December 1997
Volume 38, Issue 13
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Articles  |   December 1997
Decrease in saccadic performance after many visually guided saccadic eye movements in monkeys.
Author Affiliations
  • A Straube
    Department of Neurology, Ludwig-Maximilians University, Munich, Germany.
  • F R Robinson
    Department of Neurology, Ludwig-Maximilians University, Munich, Germany.
  • A F Fuchs
    Department of Neurology, Ludwig-Maximilians University, Munich, Germany.
Investigative Ophthalmology & Visual Science December 1997, Vol.38, 2810-2816. doi:
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    • Get Citation

      A Straube, F R Robinson, A F Fuchs; Decrease in saccadic performance after many visually guided saccadic eye movements in monkeys.. Invest. Ophthalmol. Vis. Sci. 1997;38(13):2810-2816.

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      © ARVO (1962-2015); The Authors (2016-present)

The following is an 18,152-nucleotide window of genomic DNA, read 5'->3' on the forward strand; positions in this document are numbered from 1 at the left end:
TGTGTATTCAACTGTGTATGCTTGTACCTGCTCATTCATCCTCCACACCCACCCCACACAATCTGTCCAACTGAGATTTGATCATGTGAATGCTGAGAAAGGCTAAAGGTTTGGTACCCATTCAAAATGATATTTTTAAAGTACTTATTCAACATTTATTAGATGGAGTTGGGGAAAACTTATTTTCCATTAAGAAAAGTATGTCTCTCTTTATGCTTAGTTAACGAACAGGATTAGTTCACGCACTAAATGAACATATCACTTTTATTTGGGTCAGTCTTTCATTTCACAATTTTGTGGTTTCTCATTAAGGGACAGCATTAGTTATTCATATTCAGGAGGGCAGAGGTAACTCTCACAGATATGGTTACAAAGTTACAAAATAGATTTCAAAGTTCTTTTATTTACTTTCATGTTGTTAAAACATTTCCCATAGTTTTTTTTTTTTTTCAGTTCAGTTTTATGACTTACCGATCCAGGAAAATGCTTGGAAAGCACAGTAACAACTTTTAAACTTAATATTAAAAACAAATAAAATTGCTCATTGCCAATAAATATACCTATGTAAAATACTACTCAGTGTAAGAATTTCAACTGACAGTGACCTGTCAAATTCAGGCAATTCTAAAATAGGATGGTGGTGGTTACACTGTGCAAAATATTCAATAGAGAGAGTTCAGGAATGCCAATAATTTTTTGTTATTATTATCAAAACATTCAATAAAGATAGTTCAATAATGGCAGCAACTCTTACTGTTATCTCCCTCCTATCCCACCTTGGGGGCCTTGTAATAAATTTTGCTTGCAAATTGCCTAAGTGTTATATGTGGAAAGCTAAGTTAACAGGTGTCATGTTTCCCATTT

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Abstract

PURPOSE: To investigate the influence of repeated saccades and of background illumination on the metrics and dynamics of visually guided targeting saccades. METHODS: Eye movements were measured by magnetic search coil technique in seven trained monkeys (Macaca mulatta) while they performed many visually guided saccades in the dark or in dim background light. RESULTS: After 2000 to 7000 saccades in the dark, peak eye velocity on the average decreased by 20%, saccadic gain decreased slightly by 4.5%, and saccadic latency increased by 15%. All parameters also showed increased variability. In contrast, when testing was done in dim light, there was little to no change in average saccadic metrics and latency. CONCLUSIONS: The changes in saccadic metrics and dynamics in the dark do not reflect a change of the ocular plant but may reflect a change in the cortical or cerebellar influences on the brain stem burst generator linked to the monkeys attentional state. Background light mostly prevents this change.

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